In the modern era, warfare came to play a crucial role in the
formation of states, whereas the new wars emerging at the beginning
of the 21st century have mostly gone together with the failure or
collapse of states. The author draws out the key shifts involved in
this process: from symmetrical conflicts between states to
asymmetrical global relationships of force; from national armies to
increasingly private or commercial bands of warlords, child
soldiers and mercenaries; from pitched battles to protracted
conflicts in which there is often little fighting and most of the
violence is directed against civilians. Changes in weapons
technology have combined with complex economic factors to make the
prospect of endlessly simmering wars a real danger in the years to
Against this background, the author outlines the rise of a novel form of international terrorism, conceived more as a political method of communication than as an element in a military strategy. The resulting challenges faced by Western governments, and the costs and benefits associated with any response, are taken up in a concluding section that contrasts the characteristic European and American approaches and examines the implications for the future of international law.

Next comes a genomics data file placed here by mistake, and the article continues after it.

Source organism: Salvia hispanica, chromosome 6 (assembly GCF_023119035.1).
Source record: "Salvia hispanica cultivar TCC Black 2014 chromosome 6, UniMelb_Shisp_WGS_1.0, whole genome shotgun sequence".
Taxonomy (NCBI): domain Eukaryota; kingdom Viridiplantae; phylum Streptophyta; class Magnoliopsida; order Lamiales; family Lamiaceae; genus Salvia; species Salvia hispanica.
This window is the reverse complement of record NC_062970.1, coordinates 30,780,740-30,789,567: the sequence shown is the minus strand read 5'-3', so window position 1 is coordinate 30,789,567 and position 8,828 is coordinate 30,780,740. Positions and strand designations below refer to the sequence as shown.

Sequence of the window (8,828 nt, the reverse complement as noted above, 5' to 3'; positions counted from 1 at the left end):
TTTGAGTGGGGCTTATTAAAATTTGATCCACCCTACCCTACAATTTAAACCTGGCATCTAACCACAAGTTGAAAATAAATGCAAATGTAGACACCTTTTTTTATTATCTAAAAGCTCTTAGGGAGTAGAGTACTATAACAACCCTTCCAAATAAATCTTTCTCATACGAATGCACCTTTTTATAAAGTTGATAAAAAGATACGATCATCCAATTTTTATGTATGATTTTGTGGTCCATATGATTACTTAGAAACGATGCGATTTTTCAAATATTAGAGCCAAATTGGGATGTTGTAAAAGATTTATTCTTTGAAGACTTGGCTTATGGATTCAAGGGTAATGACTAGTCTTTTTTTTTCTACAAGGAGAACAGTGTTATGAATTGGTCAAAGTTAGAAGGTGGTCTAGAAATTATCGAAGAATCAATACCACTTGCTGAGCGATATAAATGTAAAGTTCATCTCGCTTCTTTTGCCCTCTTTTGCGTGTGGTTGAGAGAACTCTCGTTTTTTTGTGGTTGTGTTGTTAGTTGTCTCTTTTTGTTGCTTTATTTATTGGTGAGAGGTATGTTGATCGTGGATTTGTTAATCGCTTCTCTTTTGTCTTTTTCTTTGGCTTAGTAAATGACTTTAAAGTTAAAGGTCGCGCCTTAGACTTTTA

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“Münkler helpfully sets out three ways in which the
emergence of ‘new wars’ is framed by globalisation and
relates to the high-tech war ... In so doing, he clearly sets out
some of the global trends, and systematically demonstrates the
relationship between ‘new’ forms of warfare, Western
war, and the forces of globalisation.”
Australian Journal of Political Science
“A good overview of the ‘new wars’: mainly
intrastate wars that are characterized by the breakdown and failure
of the state.”
“The concept of new wars has been controversial, not least
because of the many features they share with old wars. Herfried
Münkler understands this, especially the comparison with wars
of the pre-modern era, and so is able to make more sense of the
concept than most. Not only is this book full of sharp analysis, it
also brings insights from contemporary German scholarship to the
notice of English language readers.”
Lawrence Freedman, King's College London
1. What is new about the new wars?.
2. Warfare, state-building and the Thrity Years War.
3. The statization of war.
4. The economics of force in the new wars.
5. International terrorism.
6. Military interventions and the West’s dilemma.